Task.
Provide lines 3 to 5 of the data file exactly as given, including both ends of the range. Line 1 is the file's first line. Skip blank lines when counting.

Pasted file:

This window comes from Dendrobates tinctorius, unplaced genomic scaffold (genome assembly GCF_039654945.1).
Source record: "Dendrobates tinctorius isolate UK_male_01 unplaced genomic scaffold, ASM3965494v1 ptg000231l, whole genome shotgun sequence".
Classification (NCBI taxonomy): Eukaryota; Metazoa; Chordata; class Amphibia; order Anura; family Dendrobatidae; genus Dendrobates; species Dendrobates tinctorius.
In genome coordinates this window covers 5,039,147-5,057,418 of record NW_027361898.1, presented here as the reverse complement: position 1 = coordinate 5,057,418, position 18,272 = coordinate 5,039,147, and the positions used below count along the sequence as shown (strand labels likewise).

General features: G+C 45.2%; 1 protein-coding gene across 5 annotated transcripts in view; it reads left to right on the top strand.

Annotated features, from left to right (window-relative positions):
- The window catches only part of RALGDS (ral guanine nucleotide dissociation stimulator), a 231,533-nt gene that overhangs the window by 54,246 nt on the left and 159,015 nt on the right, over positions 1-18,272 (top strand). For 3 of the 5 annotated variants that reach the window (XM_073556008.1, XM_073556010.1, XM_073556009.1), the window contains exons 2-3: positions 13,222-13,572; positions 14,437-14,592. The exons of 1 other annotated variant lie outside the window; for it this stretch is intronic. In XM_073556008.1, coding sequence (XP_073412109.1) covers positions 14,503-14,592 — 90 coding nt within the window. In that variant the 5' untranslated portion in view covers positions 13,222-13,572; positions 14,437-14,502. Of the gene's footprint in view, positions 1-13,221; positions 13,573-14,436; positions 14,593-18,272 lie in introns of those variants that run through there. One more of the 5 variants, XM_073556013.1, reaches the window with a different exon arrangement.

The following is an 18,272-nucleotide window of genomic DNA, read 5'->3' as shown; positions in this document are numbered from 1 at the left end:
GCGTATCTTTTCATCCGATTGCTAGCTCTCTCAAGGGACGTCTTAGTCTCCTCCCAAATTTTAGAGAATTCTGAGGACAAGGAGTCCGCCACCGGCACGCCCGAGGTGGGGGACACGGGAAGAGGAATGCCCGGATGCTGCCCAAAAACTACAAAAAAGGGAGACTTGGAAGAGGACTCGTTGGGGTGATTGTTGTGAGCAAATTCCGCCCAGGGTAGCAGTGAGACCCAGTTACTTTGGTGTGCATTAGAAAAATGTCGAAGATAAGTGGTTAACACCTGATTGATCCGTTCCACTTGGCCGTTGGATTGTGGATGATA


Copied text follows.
Classification (NCBI taxonomy): Eukaryota; Metazoa; Chordata; class Amphibia; order Anura; family Dendrobatidae; genus Dendrobates; species Dendrobates tinctorius.
In genome coordinates this window covers 5,039,147-5,057,418 of record NW_027361898.1, presented here as the reverse complement: position 1 = coordinate 5,057,418, position 18,272 = coordinate 5,039,147, and the positions used below count along the sequence as shown (strand labels likewise).

General features: G+C 45.2%; 1 protein-coding gene across 5 annotated transcripts in view; it reads left to right on the top strand.